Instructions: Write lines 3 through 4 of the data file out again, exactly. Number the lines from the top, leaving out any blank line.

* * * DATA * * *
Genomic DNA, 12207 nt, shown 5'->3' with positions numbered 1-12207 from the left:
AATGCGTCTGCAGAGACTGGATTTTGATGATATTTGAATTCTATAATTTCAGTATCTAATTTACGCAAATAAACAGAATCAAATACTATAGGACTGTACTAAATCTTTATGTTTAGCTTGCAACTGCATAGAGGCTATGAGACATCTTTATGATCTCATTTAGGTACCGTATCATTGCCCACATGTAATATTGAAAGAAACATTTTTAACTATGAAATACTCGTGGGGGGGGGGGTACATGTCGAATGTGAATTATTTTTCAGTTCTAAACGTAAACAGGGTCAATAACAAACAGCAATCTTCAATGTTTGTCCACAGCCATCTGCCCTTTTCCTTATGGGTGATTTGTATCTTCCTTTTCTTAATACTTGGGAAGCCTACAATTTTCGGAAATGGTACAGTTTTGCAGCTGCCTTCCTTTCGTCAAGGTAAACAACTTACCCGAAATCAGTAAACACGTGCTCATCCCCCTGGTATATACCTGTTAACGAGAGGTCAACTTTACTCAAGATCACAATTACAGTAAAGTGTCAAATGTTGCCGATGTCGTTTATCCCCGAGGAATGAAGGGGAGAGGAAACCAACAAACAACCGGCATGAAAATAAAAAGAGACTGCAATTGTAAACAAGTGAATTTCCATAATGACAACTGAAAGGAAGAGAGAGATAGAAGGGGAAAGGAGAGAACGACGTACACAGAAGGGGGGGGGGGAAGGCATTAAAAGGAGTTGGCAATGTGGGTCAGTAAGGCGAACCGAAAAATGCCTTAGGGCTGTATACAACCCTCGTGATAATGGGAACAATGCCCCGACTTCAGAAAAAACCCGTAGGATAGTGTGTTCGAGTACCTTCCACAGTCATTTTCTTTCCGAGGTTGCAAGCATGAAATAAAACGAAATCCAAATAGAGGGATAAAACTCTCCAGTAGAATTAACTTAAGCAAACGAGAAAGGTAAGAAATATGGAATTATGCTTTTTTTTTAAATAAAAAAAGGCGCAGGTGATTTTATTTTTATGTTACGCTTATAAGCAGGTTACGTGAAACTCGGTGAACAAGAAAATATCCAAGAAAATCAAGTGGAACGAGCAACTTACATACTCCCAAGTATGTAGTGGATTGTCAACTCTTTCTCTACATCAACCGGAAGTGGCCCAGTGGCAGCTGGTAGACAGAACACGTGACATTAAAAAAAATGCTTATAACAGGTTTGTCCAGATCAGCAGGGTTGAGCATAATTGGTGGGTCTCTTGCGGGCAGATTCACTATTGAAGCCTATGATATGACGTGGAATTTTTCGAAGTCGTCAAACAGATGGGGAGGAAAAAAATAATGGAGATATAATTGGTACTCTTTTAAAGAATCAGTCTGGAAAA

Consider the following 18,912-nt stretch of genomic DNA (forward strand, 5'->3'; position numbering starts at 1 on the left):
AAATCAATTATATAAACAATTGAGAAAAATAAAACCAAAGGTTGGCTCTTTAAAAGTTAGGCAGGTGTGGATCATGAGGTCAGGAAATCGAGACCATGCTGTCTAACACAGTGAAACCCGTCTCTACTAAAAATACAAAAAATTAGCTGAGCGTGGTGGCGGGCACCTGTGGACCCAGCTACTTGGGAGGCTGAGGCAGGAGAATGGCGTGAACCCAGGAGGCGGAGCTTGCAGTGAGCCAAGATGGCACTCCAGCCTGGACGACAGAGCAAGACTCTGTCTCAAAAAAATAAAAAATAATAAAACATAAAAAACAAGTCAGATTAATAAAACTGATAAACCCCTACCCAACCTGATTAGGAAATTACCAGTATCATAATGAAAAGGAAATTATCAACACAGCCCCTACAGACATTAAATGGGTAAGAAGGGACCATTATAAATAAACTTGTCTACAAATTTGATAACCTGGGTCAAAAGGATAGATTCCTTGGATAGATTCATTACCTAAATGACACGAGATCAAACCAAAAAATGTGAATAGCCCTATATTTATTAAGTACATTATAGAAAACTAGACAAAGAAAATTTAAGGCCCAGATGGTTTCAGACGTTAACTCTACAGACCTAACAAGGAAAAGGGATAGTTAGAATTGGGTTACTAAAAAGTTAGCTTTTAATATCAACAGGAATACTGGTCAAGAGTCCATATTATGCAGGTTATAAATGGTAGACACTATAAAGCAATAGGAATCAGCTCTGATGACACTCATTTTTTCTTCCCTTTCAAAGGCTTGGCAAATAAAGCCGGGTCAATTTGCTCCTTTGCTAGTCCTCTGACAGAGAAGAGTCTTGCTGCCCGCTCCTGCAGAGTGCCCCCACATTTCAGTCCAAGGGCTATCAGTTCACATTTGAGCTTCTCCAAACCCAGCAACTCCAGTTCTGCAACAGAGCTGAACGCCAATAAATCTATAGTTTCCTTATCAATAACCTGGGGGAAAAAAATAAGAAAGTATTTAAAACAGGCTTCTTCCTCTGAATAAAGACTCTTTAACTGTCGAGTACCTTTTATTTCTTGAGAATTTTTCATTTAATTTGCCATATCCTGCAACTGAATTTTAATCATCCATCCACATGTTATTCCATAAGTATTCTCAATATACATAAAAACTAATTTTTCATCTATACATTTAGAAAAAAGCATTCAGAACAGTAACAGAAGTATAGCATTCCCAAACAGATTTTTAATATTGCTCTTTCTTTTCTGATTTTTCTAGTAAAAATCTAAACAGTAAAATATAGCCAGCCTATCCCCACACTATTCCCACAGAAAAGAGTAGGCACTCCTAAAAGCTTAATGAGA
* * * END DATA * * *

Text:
Consider the following 18,912-nt stretch of genomic DNA (forward strand, 5'->3'; position numbering starts at 1 on the left):
AAATCAATTATATAAACAATTGAGAAAAATAAAACCAAAGGTTGGCTCTTTAAAAGTTAGGCAGGTGTGGATCATGAGGTCAGGAAATCGAGACCATGCTGTCTAACACAGTGAAACCCGTCTCTACTAAAAATACAAAAAATTAGCTGAGCGTGGTGGCGGGCACCTGTGGACCCAGCTACTTGGGAGGCTGAGGCAGGAGAATGGCGTGAACCCAGGAGGCGGAGCTTGCAGTGAGCCAAGATGGCACTCCAGCCTGGACGACAGAGCAAGACTCTGTCTCAAAAAAATAAAAAATAATAAAACATAAAAAACAAGTCAGATTAATAAAACTGATAAACCCCTACCCAACCTGATTAGGAAATTACCAGTATCATAATGAAAAGGAAATTATCAACACAGCCCCTACAGACATTAAATGGGTAAGAAGGGACCATTATAAATAAACTTGTCTACAAATTTGATAACCTGGGTCAAAAGGATAGATTCCTTGGATAGATTCATTACCTAAATGACACGAGATCAAACCAAAAAATGTGAATAGCCCTATATTTATTAAGTACATTATAGAAAACTAGACAAAGAAAATTTAAGGCCCAGATGGTTTCAGACGTTAACTCTACAGACCTAACAAGGAAAAGGGATAGTTAGAATTGGGTTACTAAAAAGTTAGCTTTTAATATCAACAGGAATACTGGTCAAGAGTCCATATTATGCAGGTTATAAATGGTAGACACTATAAAGCAATAGGAATCAGCTCTGATGACACTCATTTTTTCTTCCCTTTCAAAGGCTTGGCAAATAAAGCCGGGTCAATTTGCTCCTTTGCTAGTCCTCTGACAGAGAAGAGTCTTGCTGCCCGCTCCTGCAGAGTGCCCCCACATTTCAGTCCAAGGGCTATCAGTTCACATTTGAGCTTCTCCAAACCCAGCAACTCCAGTTCTGCAACAGAGCTGAACGCCAATAAATCTATAGTTTCCTTATCAATAACCTGGGGGAAAAAAATAAGAAAGTATTTAAAACAGGCTTCTTCCTCTGAATAAAGACTCTTTAACTGTCGAGTACCTTTTATTTCTTGAGAATTTTTCATTTAATTTGCCATATCCTGCAACTGAATTTTAATCATCCATCCACATGTTATTCCATAAGTATTCTCAATATACATAAAAACTAATTTTTCATCTATACATTTAGAAAAAAGCATTCAGAACAGTAACAGAAGTATAGCATTCCCAAACAGATTTTTAATATTGCTCTTTCTTTTCTGATTTTTCTAGTAAAAATCTAAACAGTAAAATATAGCCAGCCTATCCCCACACTATTCCCACAGAAAAGAGTAGGCACTCCTAAAAGCTTAATGAGA